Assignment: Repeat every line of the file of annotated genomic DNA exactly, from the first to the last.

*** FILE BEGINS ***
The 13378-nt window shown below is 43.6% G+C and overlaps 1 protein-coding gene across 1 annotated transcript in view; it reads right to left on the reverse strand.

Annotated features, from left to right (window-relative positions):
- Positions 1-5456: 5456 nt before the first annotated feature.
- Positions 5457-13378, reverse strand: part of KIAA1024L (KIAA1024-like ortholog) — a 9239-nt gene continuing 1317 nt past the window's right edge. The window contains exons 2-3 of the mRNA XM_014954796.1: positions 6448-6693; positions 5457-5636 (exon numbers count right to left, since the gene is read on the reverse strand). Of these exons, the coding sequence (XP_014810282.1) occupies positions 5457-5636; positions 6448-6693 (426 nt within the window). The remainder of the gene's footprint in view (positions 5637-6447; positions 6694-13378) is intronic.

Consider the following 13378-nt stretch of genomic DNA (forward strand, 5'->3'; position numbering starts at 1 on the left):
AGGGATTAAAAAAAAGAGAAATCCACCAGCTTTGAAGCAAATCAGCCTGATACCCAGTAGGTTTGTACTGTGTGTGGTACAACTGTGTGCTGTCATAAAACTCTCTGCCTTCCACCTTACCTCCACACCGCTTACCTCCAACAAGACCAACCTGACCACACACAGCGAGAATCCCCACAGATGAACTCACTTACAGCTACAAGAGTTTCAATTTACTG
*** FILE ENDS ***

The 13378-nt window shown below is 43.6% G+C and overlaps 1 protein-coding gene across 1 annotated transcript in view; it reads right to left on the reverse strand.

Annotated features, from left to right (window-relative positions):
- Positions 1-5456: 5456 nt before the first annotated feature.
- Positions 5457-13378, reverse strand: part of KIAA1024L (KIAA1024-like ortholog) — a 9239-nt gene continuing 1317 nt past the window's right edge. The window contains exons 2-3 of the mRNA XM_014954796.1: positions 6448-6693; positions 5457-5636 (exon numbers count right to left, since the gene is read on the reverse strand). Of these exons, the coding sequence (XP_014810282.1) occupies positions 5457-5636; positions 6448-6693 (426 nt within the window). The remainder of the gene's footprint in view (positions 5637-6447; positions 6694-13378) is intronic.

Consider the following 13378-nt stretch of genomic DNA (forward strand, 5'->3'; position numbering starts at 1 on the left):
AGGGATTAAAAAAAAGAGAAATCCACCAGCTTTGAAGCAAATCAGCCTGATACCCAGTAGGTTTGTACTGTGTGTGGTACAACTGTGTGCTGTCATAAAACTCTCTGCCTTCCACCTTACCTCCACACCGCTTACCTCCAACAAGACCAACCTGACCACACACAGCGAGAATCCCCACAGATGAACTCACTTACAGCTACAAGAGTTTCAATTTACTG